I’ve made the rolls in individual soufflé molds, specifically, these 3 x 2-inch copper mini molds from Mauviel. If you do not have soufflé molds, you could use ramekins instead, just make sure they are roughly the same size (you can also bake these buns in a 9×13-inch baking pan if you do not own any molds). The molds I used have straight 2-inch sides, which helps give the rolls their tall shape. The sides of the pans are buttered and then dusted with sugar, which caramelizes the sides of the buns, making for an incredible roll.
The one downside to the copper molds is that they are crazy hot when they come out of the oven, which can make it a little tricky to get them out. I use a kitchen towel and wrap it around the base of the copper mold, then run a knife carefully around each roll, and flip them onto a wire rack. Make sure to line the bottom of each mold with parchment paper as noted in the instructions, or the buns will stick to the bottom and it will be extra hard to get them out. Dough recipe makes about 4 1/2 pounds of dough
1 1/2 cups (340g) lukewarm water (100F or below)
1 tablespoon (10g) granulated yeast
1 tablespoon (17g) kosher salt
1/2 cup (170g) honey
8 large eggs, room temperature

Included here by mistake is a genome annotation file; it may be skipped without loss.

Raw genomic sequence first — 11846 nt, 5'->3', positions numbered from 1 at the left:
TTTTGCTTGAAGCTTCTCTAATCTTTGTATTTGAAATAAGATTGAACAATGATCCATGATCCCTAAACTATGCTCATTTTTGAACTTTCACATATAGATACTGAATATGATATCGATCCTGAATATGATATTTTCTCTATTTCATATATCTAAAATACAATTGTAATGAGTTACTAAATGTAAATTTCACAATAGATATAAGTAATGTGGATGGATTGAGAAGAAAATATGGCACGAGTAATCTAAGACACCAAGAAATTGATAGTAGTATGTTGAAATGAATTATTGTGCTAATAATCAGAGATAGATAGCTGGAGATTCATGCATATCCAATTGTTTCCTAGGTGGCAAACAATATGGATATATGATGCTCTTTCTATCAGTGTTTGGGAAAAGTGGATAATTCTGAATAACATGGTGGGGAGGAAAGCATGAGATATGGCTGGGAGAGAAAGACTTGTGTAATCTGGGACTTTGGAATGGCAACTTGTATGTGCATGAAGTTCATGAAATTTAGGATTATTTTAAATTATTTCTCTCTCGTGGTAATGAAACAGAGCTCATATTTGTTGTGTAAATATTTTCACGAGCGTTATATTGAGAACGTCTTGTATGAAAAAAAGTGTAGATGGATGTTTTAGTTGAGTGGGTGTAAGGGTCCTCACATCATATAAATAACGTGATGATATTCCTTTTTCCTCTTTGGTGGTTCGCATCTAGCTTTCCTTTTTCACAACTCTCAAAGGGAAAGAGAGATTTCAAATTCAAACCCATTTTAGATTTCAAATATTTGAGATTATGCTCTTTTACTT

1 cup (2 sticks | 225g) unsalted butter, melted and slightly cooled
1 teaspoon lemon extract
2 teaspoons pure vanilla extract
2 teaspoons lemon zest, grated
2 cups (340g) mixed dried and/or candied fruit (I used a mixture of dried cranberries and candied orange peel, but golden raisins, dried pineapple, dried apricots, and dried cherries are all good options.)
7 1/2 cups (1065g) all-purpose flour
3/4 cup (149g) brown sugar
1 tablespoon ground cinnamon
2 tablespoons butter, melted
2 ounces cream cheese
1/2 teaspoon pure vanilla extract
2-4 tablespoons water
2 cups (226g) confectioners’ sugar
For the Panettone dough
Mix the water, yeast, salt, honey, eggs, melted butter, extracts, and lemon zest in the bowl of a stand mixer fitted with a paddle, a 6-quart bowl, or a lidded (not airtight) food container (affiliate link).
Mix in the dried fruit and flour without kneading, using the paddle attachment (if using a stand mixer), a Danish dough whisk (affiliate link), or a spoon. If you’re not using a stand mixer, you many need to use wet hands to incorporate the last bit of flour. The dough will be very loose, but will firm up when chilled (don’t try to use it without chilling).